Dispatches from the desk of John MacMillan

Archive for the ‘Past Work’ Category

“Dizzy with Boredom”

On stage at The Pilot Tavern in February 2011 with my show "Dizzy With Boredom"

“…I’m dating myself when I say that. Actually I dated myself for quite a while. It was fun at first, and certainly the sex was great. And regular. But after a while I began to find myself a bit, I don’t know, ‘needy’. So I broke up. But as I said to myself at the time, ‘it’s not me…it’s me’…”

[Performed my most recent show on February 11, 2011 on stage of the fabulous Stealth Lounge at the Pilot Tavern in Toronto. Raised several hundred bucks for the Canadian Cancer Society in honour of my friends Geoff and Andrew Hull. Next gig will be in November at the same venue, and will be called “The Well-Tempered Misanthrope”. Note: I am still working with the HD video files of the event, and hope to have it up somewhere (Vimeo, maybe) in July.]


“The Words That Never Hurt Us”

“…During an era of free love and expensive war, Quyon was a safe sensible and moral oasis. And, aside from one evening just before Christmas, Father tried to keep it that way…”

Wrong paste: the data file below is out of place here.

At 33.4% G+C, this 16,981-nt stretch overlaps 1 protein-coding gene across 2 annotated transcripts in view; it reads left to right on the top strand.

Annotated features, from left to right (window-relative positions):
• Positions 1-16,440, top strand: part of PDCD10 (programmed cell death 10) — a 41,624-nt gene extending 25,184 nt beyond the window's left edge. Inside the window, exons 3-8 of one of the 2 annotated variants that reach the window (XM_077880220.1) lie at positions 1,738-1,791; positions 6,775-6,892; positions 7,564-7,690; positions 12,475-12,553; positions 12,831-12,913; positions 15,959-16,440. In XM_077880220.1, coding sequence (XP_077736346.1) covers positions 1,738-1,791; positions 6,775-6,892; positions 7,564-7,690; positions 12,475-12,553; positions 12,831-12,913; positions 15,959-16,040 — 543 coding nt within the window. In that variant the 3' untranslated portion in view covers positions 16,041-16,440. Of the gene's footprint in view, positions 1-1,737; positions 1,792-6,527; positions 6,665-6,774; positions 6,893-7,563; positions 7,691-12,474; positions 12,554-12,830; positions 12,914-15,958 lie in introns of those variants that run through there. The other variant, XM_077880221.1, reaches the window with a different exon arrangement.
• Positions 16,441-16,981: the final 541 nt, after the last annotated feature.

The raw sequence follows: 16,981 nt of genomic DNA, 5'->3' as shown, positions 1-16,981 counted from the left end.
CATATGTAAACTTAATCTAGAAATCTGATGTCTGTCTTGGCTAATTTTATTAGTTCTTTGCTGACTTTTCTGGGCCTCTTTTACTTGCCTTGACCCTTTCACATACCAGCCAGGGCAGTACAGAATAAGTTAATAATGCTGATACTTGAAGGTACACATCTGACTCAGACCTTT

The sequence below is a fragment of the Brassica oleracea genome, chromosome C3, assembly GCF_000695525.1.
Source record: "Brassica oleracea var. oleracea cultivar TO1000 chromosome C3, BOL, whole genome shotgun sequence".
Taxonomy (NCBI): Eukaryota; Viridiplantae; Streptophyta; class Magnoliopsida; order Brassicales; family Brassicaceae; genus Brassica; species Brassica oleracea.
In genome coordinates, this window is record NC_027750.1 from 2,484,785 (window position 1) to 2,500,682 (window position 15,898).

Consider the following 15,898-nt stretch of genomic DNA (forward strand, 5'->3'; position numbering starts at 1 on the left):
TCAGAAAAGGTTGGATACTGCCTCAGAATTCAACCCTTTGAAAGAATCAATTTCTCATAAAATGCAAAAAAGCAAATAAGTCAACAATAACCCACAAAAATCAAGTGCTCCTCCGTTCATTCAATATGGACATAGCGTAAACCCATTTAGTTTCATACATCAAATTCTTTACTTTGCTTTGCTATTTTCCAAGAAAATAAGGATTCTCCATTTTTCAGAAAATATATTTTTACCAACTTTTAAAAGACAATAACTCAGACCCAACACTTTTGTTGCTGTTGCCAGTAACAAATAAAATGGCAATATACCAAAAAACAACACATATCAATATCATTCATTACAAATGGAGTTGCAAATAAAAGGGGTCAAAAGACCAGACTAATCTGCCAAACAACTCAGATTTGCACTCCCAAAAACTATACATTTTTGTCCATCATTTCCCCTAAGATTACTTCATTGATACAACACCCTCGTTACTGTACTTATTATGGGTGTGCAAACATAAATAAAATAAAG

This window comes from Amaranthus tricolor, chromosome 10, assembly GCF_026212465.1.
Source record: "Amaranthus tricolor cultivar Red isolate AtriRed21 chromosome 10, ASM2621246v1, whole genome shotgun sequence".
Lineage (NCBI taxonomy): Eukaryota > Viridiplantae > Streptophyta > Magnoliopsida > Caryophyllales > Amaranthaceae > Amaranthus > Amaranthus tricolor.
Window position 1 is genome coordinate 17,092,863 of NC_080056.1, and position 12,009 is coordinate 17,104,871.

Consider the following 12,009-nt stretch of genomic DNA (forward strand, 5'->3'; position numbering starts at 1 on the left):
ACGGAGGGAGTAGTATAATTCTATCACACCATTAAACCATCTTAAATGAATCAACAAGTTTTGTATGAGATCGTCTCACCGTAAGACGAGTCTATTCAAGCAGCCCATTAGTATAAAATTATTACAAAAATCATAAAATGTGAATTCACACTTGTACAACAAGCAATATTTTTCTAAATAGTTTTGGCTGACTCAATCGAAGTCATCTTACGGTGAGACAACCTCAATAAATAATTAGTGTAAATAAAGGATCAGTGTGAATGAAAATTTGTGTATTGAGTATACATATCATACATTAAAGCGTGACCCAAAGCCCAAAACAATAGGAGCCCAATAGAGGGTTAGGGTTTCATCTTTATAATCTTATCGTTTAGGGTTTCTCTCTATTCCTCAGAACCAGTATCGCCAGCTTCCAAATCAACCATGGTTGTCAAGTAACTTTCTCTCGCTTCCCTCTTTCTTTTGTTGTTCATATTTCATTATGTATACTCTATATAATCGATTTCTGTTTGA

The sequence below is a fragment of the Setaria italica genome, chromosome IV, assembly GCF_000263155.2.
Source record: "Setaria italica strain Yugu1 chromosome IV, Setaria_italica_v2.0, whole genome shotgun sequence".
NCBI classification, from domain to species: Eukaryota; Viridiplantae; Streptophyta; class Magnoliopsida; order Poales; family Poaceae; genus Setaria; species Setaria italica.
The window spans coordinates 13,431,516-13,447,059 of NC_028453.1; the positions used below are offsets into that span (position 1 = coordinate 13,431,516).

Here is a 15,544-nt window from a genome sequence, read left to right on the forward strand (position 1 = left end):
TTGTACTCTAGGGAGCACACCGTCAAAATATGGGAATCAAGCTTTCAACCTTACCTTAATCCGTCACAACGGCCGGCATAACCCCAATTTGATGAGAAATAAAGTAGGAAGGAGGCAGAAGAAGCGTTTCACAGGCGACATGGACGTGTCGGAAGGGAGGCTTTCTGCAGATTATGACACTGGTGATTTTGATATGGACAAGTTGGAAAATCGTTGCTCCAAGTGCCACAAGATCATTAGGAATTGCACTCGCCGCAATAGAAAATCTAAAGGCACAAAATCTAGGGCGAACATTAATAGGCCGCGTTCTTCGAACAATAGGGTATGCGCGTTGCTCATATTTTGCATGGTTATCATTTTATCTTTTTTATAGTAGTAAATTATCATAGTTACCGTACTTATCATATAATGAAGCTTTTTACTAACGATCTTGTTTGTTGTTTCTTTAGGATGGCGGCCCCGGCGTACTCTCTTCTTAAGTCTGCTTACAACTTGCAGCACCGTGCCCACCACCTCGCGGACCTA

I wrote The Words That Never Hurt Us as a Christmas gift for my maternal grandmother. It also won first prize in the Canadian Authors Association “Winner’s Circle Short Story Contest (1998). I have rewritten it as a screenplay, since I’ve always felt it would make a great 1/2 hour Christmas film.

“Serendipity strikes on Irish bridge”

“After walking for about an hour on the road that runs north from Adare in County Limerick, I pulled out my harmonica and played a few tunes…I stopped in mid-note–a man ahead was fishing from a stone bridge…”

[One of my best travel pieces for the Toronto Globe and Mail (January 1997). Whenever I play the harmonica, or contemplate poaching, I think of this ‘fella.]

Don’t look at me. I just work here.

“…Politics is a social science. That’s what political scientists will tell you, as they labour over intricate models and theories that explain the exercise of power. But sometimes the social is more instructive than the science. Sometimes you see that political screw-ups, governmental overload, even power brokering aren’t confined to the legislature. Check out any cafeteria….”

[I wrote this Facts & Arguments piece for the Toronto Globe and Mail in 1995. It still resonates, some two decades later!]

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